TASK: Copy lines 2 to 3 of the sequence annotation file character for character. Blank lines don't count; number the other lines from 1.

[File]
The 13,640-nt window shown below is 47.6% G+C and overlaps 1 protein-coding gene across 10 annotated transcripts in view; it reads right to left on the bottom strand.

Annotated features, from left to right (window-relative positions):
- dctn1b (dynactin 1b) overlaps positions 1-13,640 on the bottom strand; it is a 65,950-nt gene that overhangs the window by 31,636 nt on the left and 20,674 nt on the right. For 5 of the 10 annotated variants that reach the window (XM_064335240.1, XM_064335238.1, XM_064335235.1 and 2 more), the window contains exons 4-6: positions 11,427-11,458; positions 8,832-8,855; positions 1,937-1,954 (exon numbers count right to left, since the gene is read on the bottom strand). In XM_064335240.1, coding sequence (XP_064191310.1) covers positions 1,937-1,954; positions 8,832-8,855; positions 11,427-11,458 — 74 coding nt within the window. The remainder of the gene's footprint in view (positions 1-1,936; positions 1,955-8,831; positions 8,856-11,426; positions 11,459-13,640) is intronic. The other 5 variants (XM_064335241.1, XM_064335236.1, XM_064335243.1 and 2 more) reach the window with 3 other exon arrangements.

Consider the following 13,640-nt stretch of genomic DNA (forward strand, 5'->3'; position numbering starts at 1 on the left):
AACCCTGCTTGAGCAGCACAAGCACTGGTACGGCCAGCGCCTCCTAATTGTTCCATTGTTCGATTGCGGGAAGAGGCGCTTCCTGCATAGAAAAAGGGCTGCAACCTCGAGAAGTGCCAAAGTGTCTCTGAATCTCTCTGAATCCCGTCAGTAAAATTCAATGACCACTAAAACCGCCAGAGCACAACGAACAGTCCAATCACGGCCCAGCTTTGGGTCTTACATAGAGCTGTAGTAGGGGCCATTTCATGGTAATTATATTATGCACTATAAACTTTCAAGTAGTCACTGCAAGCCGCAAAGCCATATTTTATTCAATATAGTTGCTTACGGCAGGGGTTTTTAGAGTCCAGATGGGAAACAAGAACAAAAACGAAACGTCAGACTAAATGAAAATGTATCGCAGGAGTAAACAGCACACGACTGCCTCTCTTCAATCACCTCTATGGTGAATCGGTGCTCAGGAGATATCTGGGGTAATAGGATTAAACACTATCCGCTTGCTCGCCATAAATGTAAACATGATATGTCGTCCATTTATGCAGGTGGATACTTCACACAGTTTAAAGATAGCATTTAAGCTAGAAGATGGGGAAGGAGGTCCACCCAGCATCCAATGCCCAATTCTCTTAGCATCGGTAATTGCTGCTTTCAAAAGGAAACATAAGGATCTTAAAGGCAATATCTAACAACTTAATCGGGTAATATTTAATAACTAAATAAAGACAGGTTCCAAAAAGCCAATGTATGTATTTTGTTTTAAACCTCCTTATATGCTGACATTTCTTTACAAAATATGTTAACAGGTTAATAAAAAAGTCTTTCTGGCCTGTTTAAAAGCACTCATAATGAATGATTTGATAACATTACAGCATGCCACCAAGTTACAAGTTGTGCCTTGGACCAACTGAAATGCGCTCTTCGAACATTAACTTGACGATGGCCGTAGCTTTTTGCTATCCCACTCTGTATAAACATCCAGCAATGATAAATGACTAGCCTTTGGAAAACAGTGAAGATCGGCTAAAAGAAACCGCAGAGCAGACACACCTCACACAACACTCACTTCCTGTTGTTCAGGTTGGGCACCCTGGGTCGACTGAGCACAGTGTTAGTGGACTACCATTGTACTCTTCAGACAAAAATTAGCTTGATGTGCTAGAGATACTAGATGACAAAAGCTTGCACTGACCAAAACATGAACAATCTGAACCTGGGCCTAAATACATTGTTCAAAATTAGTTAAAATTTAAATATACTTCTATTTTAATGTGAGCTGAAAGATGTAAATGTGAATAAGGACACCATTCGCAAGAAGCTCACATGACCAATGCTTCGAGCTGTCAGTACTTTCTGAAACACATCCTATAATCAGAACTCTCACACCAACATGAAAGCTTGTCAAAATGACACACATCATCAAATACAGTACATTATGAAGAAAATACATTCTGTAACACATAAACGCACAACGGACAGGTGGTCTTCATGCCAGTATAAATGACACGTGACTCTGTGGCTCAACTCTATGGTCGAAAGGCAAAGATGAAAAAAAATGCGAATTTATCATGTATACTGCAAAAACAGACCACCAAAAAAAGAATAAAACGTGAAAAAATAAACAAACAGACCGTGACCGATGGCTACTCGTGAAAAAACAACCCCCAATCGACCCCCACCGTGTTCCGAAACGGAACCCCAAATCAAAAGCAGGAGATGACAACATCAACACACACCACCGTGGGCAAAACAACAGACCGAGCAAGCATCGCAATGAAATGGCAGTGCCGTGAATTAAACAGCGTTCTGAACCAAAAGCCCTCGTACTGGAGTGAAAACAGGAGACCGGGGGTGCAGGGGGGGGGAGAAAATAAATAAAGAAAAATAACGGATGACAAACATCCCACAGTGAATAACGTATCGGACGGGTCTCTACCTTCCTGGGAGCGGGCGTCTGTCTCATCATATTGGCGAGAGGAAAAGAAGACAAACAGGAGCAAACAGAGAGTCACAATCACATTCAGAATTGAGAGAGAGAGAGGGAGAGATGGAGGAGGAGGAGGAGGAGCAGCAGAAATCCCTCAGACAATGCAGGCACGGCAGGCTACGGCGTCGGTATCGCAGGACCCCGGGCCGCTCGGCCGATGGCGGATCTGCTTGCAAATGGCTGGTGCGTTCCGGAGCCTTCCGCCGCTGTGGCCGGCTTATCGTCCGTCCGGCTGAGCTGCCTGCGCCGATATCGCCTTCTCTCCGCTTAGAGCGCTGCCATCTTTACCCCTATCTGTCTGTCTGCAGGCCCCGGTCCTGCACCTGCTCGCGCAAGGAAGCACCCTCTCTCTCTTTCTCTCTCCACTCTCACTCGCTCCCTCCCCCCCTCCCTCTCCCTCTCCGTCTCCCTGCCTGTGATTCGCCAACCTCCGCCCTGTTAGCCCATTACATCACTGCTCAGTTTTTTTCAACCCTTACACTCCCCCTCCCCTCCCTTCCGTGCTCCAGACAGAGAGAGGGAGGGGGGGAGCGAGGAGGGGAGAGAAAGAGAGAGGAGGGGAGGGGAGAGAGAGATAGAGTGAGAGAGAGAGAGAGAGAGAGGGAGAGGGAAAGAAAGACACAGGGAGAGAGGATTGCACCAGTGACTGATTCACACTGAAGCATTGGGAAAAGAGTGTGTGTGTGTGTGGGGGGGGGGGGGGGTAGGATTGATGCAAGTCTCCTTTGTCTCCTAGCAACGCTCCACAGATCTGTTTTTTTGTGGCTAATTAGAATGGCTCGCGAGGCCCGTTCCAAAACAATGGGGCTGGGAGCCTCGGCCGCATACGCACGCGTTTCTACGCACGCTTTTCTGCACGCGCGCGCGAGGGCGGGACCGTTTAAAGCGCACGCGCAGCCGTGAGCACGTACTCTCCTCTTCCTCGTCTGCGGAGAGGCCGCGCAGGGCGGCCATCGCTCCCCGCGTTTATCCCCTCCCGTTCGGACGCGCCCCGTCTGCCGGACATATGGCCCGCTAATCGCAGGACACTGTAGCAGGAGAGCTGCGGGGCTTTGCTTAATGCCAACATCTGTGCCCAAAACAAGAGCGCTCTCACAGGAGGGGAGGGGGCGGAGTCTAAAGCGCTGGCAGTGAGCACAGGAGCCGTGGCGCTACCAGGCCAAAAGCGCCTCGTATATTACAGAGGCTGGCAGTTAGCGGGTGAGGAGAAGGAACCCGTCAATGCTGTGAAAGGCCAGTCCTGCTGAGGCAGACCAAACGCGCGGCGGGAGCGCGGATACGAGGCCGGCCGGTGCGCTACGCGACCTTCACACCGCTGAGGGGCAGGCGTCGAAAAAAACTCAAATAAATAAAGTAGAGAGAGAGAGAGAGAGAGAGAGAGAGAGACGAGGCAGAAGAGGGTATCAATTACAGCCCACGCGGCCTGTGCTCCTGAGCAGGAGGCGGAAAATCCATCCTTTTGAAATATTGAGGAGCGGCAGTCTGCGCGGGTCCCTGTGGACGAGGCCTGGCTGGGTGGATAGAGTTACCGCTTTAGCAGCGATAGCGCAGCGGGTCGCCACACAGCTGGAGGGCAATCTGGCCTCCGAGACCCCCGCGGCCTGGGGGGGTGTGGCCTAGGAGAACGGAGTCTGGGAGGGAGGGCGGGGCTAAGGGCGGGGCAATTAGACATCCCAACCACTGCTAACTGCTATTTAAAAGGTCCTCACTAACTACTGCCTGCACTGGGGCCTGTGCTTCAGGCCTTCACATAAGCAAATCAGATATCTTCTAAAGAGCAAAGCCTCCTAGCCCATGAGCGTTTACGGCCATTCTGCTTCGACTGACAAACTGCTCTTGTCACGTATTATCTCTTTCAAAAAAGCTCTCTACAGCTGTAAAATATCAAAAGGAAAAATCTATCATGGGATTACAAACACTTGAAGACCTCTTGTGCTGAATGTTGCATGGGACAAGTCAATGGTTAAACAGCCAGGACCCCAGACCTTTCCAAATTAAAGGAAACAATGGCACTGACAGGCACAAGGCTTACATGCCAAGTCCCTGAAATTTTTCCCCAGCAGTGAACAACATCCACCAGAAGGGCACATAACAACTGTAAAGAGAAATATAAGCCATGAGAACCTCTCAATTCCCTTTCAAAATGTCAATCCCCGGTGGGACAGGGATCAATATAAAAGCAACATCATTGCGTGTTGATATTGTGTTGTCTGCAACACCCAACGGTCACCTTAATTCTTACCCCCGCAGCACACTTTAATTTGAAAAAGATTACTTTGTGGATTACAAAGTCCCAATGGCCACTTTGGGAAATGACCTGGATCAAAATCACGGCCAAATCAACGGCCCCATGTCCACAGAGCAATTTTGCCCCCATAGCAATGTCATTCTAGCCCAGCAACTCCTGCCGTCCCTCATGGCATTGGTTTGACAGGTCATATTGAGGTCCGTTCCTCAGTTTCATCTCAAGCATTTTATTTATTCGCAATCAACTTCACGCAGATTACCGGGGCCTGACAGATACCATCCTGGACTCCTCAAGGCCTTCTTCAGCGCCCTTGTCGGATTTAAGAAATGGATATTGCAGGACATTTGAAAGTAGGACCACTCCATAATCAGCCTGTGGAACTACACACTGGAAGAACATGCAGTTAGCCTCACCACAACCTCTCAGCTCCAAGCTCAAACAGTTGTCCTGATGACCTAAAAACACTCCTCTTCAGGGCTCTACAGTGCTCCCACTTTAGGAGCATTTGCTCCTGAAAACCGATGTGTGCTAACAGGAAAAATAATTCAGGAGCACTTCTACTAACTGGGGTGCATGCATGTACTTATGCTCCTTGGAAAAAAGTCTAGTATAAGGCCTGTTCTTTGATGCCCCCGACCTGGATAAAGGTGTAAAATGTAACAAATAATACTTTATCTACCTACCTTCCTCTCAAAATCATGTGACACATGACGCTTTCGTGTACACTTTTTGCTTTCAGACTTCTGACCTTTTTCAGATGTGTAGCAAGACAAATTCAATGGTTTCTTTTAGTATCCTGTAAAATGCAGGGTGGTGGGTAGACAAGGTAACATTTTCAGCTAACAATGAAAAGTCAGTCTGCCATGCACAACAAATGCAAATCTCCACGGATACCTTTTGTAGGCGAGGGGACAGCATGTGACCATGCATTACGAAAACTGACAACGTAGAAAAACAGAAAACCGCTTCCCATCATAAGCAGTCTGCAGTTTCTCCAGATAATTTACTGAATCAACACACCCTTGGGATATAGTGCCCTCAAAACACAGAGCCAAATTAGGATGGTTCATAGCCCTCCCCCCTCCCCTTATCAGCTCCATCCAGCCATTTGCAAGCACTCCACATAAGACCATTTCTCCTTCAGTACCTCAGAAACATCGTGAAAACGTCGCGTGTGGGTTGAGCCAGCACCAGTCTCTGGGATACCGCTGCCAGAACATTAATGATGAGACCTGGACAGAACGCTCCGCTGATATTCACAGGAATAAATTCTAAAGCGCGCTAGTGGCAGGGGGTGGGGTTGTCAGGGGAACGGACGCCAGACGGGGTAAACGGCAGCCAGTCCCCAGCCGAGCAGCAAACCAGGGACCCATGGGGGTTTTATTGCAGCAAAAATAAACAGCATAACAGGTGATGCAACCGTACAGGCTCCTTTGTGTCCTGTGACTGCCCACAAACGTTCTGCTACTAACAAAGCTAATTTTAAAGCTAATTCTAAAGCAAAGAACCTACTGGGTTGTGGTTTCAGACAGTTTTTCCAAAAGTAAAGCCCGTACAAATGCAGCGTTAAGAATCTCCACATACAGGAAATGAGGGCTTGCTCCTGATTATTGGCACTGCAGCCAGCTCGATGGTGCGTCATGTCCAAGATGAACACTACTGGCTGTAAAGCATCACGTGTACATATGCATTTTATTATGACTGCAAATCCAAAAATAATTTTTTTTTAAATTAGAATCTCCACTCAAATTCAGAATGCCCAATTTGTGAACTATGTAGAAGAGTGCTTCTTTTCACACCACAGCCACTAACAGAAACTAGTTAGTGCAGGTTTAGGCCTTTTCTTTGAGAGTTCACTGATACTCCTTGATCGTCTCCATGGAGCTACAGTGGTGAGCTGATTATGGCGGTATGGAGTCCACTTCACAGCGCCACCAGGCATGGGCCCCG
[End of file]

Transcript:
Annotated features, from left to right (window-relative positions):
- dctn1b (dynactin 1b) overlaps positions 1-13,640 on the bottom strand; it is a 65,950-nt gene that overhangs the window by 31,636 nt on the left and 20,674 nt on the right. For 5 of the 10 annotated variants that reach the window (XM_064335240.1, XM_064335238.1, XM_064335235.1 and 2 more), the window contains exons 4-6: positions 11,427-11,458; positions 8,832-8,855; positions 1,937-1,954 (exon numbers count right to left, since the gene is read on the bottom strand). In XM_064335240.1, coding sequence (XP_064191310.1) covers positions 1,937-1,954; positions 8,832-8,855; positions 11,427-11,458 — 74 coding nt within the window. The remainder of the gene's footprint in view (positions 1-1,936; positions 1,955-8,831; positions 8,856-11,426; positions 11,459-13,640) is intronic. The other 5 variants (XM_064335241.1, XM_064335236.1, XM_064335243.1 and 2 more) reach the window with 3 other exon arrangements.